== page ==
Businesses are becoming more aware of the effects of cyber crime as personal experiences and news reports reverberate, and there’s no doubting the fact that even a single cyber attack has the potential to cripple a business or destroy its IT system.
Modern businesses obviously need to protect themselves against cyber attacks. The first step is putting in place backup and cyber security which, together, go a long way towards providing protection. But there’s a second step to take, and that’s implementing a business continuity plan, or BCP.
What is business continuity?
Business continuity refers to the ability to maintain business functions and to resume them quickly in the face of planned or unplanned disruptions, such as floods, fire and cyber attack. Business continuity means your customers will still be able to use your services and your employees will be able to continue doing their job while the disruption is sorted out.
What is a business continuity plan?
A business continuity plan is a document that details how a business will carry on operating when a planned or an unplanned disruption takes place. It contains the procedures and instructions that will give your business the best chance of surviving the disruption.
A BCP should include a checklist of backups, equipment and supplies and, for each of these, there’ll be a plan of action and a strategy for short- and long-term recovery.
It will also include your Recovery Point Objectives (RPO) and Recovery Time Objectives (RTO). and identify administrators of the plan, including contact details of first-responders, key personnel and backup site providers.
A BCP will cyber resilience strategies for:
- Handling disruptions to computers and devices, servers and networks
- Defending against cyber risks
- Protecting vital apps and data
- Recovering in an organised way
Once all these elements are successfully in place, having a business continuity plan will mean:
- Continuous availability: you’ll have access to vital business apps and functions through a disruption so they can continue while it’s being attended to.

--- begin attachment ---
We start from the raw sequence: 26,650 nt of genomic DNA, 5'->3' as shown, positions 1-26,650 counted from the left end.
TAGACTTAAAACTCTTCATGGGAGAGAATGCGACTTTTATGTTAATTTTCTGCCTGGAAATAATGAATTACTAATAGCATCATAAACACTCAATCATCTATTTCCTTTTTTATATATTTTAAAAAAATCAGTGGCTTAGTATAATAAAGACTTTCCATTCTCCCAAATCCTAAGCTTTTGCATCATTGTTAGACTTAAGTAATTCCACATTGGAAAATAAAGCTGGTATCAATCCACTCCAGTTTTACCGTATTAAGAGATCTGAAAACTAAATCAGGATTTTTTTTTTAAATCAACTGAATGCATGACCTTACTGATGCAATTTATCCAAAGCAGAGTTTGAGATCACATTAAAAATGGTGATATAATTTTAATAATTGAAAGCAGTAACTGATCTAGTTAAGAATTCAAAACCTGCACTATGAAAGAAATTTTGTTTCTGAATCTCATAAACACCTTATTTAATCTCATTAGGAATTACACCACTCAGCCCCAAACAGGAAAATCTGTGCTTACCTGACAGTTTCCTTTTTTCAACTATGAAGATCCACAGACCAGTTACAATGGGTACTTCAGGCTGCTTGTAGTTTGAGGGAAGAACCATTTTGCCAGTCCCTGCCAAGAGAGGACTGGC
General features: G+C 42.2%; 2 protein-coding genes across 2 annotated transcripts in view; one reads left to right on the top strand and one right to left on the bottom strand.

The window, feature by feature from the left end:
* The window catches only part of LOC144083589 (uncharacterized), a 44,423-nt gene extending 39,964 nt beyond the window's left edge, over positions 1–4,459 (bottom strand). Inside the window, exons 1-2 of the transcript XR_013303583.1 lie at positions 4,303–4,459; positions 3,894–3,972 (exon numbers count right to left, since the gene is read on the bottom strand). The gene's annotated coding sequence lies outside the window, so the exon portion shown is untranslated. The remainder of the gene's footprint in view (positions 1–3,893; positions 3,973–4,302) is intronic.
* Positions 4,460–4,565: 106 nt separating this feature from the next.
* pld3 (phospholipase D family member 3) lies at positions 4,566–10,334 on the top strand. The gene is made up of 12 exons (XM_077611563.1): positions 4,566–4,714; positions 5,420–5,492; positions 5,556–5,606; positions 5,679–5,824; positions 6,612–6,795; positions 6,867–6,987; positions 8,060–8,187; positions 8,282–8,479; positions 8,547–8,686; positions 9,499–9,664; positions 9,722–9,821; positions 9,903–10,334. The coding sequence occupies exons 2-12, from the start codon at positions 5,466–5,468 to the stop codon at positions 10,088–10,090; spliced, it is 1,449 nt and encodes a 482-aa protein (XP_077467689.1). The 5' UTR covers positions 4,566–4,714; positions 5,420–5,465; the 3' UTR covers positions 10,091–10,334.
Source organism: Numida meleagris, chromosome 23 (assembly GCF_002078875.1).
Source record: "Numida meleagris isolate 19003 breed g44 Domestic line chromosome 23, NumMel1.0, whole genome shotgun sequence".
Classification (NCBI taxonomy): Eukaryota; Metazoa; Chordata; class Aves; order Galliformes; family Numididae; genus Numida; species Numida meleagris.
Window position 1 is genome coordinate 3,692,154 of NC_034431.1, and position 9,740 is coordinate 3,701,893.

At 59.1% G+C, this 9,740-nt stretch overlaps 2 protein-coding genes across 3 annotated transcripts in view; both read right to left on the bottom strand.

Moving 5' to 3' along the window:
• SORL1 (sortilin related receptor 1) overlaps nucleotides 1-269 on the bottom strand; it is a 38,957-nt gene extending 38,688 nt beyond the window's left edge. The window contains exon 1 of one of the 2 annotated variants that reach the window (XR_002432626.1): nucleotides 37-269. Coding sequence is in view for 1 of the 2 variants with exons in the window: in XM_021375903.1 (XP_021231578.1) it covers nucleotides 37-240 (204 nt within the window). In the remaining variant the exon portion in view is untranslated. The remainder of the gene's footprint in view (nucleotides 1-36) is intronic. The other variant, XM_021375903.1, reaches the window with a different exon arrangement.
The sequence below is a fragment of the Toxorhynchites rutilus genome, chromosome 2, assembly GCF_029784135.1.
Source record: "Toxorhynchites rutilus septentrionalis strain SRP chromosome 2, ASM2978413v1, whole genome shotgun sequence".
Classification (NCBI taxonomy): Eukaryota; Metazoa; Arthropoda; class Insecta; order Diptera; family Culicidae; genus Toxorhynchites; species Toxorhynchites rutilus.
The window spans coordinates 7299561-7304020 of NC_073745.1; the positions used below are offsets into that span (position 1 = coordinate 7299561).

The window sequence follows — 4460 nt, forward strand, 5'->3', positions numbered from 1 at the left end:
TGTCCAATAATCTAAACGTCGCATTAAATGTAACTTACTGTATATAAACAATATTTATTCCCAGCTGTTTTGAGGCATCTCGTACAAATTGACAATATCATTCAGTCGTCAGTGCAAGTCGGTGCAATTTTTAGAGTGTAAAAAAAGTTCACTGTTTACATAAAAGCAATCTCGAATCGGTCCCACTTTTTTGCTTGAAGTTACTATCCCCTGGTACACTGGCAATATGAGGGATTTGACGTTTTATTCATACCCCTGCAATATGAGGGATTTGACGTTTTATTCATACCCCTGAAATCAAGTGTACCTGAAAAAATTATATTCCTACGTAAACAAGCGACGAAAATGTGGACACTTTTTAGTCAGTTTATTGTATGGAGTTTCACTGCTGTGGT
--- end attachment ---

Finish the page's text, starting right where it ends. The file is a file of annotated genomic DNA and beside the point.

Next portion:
- Uninterrupted operations: your business will keep running during planned or unplanned disruptions so that productivity needn’t fall.
- Disaster recovery: you’ll have a failover site, i.e. an alternative data centre, to switch to if your primary site becomes unusable so that business isn’t compromised.
Business continuity plan vs disaster recovery plan
In case you’re wondering, the difference between a business continuity plan and a disaster recovery plan are quite marked:
A disaster recovery plan
- focuses on restoring IT infrastructure and operations that are affected
- is not nearly as comprehensive than a BCP
A business continuity plan
- focuses on restoring all aspects of a business that might be affected
- is far more comprehensive than a DRP
In other words, a disaster recovery plan is just one element of a business continuity plan, and tends to focus on the IT side of things. There’s also the sales and support sides to cater for in the event of a disruption, and they need to keep going as much as the IT system needs to through a disruption.
Why should you have a business continuity plan?
To remain competitive in your field of business, you want to be sure you’ll not only survive a disruption of any kind, but recover from it quickly.
In recovering quickly, you’ll also be sure to retain your customers, while showing your prospects that you have the resources to continue providing the products or services they rely on you for.
Having a business continuity plan shows your commitment to what you do for your customers.
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